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Wasatch Front mayors trying to clean up the Jordan River

Wasatch Front mayors trying to clean up the Jordan River



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Whit Johnson reportingWhat do you get when you put 16 mayors in a canoe? It sounds like the start of a joke, but it actually marks the start of a very serious project to clean up the Jordan River.

Mayors from Saratoga Springs to North Salt Lake came together today for the canoe trip. But it wasn't all about fun and games. They want to change the Jordan River's bad reputation, and they're asking for the public's help.

The preparations were that of a normal river run, but this group is unique. Leaders from more than a dozen cities and counties along the Wasatch Front gathered with one major thing in common. "Unfortunately, in the past it's been neglected," said Murray City Mayor Daniel Snarr.

Wasatch Front mayors trying to clean up the Jordan River

"We're putting a lot of money and time into it. It's a high priority with the city," said South Jordan City Councilwoman Aleta Taylor.

The purpose of the trip is to gather support and input regarding efforts to clean up the Jordan River.

Flowing from Utah Lake to the Great Salt Lake, some areas are known for wildlife and recreation, but other parts are not.

Area resident Angela Trinite said, "[There's] lot's of graffiti down that way; lots of litter."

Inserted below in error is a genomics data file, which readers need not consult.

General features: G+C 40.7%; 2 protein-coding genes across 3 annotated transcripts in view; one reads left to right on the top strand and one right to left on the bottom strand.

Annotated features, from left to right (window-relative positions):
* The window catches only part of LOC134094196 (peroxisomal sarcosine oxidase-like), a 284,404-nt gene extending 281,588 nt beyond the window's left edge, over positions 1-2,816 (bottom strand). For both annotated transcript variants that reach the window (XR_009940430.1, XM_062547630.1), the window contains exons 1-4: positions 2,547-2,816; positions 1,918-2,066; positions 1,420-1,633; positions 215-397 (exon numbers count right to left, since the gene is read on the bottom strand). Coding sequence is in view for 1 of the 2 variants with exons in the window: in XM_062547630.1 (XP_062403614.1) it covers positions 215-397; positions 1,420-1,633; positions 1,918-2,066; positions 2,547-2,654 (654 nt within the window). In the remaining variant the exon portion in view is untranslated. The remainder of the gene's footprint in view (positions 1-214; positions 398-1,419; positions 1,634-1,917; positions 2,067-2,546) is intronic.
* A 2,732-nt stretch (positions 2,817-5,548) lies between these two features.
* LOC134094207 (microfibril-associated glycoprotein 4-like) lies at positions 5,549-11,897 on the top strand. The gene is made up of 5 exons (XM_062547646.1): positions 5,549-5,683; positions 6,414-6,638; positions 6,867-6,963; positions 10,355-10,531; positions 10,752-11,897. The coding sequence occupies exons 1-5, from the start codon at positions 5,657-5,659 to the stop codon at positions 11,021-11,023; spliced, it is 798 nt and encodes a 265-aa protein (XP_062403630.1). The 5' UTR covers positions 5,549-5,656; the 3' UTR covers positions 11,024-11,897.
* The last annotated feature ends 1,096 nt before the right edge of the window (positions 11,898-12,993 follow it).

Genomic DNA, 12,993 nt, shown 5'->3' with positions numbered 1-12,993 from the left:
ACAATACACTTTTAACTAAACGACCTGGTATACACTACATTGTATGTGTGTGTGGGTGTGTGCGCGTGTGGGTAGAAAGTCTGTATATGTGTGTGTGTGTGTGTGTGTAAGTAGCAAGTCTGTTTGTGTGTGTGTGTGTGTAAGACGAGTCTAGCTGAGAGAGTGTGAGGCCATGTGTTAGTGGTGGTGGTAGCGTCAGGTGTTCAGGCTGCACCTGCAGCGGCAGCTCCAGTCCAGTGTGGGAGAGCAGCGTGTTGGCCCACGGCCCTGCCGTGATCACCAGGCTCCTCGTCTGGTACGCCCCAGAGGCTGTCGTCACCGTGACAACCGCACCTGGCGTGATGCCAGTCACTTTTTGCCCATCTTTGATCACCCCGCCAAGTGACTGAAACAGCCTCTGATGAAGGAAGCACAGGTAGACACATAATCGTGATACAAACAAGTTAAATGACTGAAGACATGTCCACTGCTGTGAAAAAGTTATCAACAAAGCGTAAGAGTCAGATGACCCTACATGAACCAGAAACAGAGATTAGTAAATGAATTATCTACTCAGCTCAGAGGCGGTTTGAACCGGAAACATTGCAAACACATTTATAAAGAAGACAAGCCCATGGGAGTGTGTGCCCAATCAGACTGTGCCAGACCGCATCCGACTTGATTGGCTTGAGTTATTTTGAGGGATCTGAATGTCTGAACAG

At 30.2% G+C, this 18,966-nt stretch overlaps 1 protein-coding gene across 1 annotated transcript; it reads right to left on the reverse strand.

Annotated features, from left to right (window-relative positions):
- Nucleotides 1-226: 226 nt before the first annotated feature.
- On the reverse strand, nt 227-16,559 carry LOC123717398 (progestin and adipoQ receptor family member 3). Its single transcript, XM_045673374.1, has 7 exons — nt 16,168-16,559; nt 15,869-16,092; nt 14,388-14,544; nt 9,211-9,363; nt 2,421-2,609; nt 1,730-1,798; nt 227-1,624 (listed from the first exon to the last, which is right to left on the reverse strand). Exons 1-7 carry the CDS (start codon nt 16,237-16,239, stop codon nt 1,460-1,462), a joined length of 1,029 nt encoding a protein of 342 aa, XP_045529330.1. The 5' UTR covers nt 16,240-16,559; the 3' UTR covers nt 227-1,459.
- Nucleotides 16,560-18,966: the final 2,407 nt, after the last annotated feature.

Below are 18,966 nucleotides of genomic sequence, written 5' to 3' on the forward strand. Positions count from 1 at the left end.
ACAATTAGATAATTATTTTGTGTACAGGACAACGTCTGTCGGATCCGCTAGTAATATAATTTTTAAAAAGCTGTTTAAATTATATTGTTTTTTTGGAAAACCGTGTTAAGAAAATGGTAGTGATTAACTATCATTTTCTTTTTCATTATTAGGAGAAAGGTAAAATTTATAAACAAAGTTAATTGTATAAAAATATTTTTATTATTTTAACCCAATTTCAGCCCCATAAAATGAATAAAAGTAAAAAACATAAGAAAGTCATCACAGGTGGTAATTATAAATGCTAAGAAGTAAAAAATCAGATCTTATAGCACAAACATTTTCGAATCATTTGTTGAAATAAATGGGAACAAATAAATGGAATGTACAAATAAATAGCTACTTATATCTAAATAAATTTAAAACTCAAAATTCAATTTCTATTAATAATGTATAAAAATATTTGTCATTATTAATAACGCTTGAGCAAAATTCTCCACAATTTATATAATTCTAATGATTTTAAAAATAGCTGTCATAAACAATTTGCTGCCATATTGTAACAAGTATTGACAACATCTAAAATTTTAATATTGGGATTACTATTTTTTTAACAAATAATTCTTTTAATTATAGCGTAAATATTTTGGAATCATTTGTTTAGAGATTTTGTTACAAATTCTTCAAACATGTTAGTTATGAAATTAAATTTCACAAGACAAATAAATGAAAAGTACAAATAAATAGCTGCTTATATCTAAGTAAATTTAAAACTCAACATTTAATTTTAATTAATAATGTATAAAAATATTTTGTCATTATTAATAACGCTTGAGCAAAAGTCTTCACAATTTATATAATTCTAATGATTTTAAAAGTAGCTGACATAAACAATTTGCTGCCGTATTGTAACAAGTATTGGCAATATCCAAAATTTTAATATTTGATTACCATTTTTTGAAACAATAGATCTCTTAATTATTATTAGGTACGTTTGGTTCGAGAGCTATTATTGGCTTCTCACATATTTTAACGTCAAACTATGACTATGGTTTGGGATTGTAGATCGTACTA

Raw sewage, garbage and dumping are also a part of the river's history. Environmental groups say neighborhood leaders have been talking about cleaning up the river for 30 years. They're also hoping the public gets involved.

"We've had a difficult time bringing all the necessary parties together and creating a comprehensive management plan for the river," said Jeff Salt, with the Great Salt Lake Keeper organization. "Without the input, then it's going to be the same old cities' government agencies fighting, not really getting anywhere; and then developers just come in and take what they want."

Wasatch Front mayors trying to clean up the Jordan River

But the mayors say this time it's different. They're committed. "It will take many years to put it back to what it once was," Salt Lake County Mayor Peter Corroon said.

It all starts with this trip down the river.

The public meetings for what is being called "Blueprint Jordan River" start tomorrow at Sandy City Hall. For detailed times and locations for those meetings, click the related link.

E-mail: wjohnson@ksl.com

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